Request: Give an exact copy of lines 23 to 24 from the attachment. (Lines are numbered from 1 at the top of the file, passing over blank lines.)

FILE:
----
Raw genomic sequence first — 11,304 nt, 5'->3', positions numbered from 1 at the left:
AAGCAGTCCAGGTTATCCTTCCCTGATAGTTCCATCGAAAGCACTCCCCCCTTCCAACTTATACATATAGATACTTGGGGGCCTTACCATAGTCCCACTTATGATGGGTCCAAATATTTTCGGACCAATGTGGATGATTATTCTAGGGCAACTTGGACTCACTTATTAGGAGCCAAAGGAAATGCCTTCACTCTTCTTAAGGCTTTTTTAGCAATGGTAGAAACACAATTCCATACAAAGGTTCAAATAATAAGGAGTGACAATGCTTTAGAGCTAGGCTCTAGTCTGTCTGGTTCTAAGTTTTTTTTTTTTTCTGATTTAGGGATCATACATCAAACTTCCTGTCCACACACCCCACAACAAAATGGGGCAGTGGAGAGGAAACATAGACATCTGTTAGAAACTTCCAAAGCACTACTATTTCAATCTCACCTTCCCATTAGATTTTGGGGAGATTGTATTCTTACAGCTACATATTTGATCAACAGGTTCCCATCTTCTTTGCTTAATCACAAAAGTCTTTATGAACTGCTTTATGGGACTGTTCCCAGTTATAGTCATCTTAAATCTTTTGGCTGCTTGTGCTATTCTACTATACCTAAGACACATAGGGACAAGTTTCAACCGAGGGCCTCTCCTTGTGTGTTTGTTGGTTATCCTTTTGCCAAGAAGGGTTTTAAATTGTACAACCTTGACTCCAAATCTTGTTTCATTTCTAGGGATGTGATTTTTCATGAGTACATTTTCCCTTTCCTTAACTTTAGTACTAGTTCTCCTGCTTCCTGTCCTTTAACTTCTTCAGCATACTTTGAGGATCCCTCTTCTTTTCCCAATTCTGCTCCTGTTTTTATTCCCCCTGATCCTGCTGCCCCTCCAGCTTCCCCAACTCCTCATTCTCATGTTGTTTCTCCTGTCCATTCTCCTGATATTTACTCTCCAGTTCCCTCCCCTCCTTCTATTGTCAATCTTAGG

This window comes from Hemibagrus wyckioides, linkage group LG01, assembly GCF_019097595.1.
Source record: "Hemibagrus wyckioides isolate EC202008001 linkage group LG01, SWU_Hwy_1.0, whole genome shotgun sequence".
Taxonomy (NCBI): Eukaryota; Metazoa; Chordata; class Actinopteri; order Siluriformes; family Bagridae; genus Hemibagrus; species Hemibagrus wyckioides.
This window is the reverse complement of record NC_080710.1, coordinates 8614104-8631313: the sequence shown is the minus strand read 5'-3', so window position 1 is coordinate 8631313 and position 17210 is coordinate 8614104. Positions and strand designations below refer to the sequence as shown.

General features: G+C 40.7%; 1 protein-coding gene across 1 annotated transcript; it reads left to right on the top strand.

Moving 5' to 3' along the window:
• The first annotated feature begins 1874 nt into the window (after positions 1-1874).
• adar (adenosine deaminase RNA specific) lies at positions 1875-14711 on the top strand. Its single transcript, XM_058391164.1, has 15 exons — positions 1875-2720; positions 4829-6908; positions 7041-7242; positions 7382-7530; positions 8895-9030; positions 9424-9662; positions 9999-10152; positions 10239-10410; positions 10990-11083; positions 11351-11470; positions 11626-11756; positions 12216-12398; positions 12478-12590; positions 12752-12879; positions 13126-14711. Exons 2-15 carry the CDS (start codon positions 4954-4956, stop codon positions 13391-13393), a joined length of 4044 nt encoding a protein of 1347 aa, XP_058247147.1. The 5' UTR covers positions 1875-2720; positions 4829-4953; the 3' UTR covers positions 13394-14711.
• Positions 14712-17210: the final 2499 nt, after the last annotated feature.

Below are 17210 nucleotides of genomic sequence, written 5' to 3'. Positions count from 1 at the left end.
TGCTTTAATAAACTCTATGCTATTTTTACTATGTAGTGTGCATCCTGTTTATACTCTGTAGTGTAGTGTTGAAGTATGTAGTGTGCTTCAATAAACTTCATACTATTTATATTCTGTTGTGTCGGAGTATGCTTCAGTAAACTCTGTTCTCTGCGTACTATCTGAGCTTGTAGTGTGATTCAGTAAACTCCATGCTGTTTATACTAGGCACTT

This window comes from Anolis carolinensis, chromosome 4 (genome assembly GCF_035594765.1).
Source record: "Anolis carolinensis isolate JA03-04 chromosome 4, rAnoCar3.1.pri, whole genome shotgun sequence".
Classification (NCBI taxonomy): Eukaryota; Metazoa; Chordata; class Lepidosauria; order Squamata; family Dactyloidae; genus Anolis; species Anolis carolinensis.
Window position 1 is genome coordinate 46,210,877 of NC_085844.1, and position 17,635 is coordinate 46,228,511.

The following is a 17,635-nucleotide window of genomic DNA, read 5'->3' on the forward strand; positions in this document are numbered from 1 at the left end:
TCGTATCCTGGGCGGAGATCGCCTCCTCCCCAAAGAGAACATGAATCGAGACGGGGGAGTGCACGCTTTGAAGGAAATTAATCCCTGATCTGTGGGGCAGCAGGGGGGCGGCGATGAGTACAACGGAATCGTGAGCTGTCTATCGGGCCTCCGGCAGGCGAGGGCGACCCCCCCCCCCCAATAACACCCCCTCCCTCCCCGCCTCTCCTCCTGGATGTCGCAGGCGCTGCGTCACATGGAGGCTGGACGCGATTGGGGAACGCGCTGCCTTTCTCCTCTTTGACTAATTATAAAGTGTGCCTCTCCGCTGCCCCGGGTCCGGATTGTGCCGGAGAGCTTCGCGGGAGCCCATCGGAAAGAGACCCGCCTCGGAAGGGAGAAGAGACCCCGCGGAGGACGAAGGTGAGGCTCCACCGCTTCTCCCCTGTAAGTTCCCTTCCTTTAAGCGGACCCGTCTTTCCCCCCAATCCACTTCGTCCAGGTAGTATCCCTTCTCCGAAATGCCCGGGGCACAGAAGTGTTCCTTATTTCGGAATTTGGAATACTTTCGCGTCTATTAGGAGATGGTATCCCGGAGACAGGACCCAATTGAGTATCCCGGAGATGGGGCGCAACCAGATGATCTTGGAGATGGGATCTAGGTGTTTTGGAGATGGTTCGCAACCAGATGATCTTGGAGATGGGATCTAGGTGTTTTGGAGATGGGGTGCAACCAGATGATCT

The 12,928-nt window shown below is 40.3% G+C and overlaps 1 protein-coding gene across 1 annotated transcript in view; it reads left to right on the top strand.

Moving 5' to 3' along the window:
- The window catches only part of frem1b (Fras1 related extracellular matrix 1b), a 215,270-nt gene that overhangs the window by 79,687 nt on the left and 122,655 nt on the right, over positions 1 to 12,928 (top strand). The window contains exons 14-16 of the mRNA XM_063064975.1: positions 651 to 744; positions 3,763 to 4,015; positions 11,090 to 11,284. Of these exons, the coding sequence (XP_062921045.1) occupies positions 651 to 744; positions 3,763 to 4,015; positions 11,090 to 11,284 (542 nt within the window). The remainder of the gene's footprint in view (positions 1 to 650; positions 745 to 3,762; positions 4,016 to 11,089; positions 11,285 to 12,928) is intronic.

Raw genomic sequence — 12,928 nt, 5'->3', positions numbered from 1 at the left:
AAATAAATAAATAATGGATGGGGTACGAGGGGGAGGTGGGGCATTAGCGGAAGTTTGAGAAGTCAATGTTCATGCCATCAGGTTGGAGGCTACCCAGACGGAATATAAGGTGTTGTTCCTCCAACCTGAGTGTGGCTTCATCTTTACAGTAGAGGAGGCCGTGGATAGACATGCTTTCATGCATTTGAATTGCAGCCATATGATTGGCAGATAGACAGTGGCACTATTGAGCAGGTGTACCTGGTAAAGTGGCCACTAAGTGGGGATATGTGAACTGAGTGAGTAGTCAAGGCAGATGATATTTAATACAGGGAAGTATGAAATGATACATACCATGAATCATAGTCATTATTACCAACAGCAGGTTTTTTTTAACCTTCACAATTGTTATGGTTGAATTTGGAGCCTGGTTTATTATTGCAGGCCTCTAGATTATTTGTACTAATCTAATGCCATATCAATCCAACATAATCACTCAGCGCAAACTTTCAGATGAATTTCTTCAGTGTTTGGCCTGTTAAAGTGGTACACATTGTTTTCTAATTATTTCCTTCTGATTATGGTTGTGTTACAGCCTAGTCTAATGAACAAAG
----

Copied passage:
Raw genomic sequence — 12,928 nt, 5'->3', positions numbered from 1 at the left:
AAATAAATAAATAATGGATGGGGTACGAGGGGGAGGTGGGGCATTAGCGGAAGTTTGAGAAGTCAATGTTCATGCCATCAGGTTGGAGGCTACCCAGACGGAATATAAGGTGTTGTTCCTCCAACCTGAGTGTGGCTTCATCTTTACAGTAGAGGAGGCCGTGGATAGACATGCTTTCATGCATTTGAATTGCAGCCATATGATTGGCAGATAGACAGTGGCACTATTGAGCAGGTGTACCTGGTAAAGTGGCCACTAAGTGGGGATATGTGAACTGAGTGAGTAGTCAAGGCAGATGATATTTAATACAGGGAAGTATGAAATGATACATACCATGAATCATAGTCATTATTACCAACAGCAGGTTTTTTTTAACCTTCACAATTGTTATGGTTGAATTTGGAGCCTGGTTTATTATTGCAGGCCTCTAGATTATTTGTACTAATCTAATGCCATATCAATCCAACATAATCACTCAGCGCAAACTTTCAGATGAATTTCTTCAGTGTTTGGCCTGTTAAAGTGGTACACATTGTTTTCTAATTATTTCCTTCTGATTATGGTTGTGTTACAGCCTAGTCTAATGAACAAAG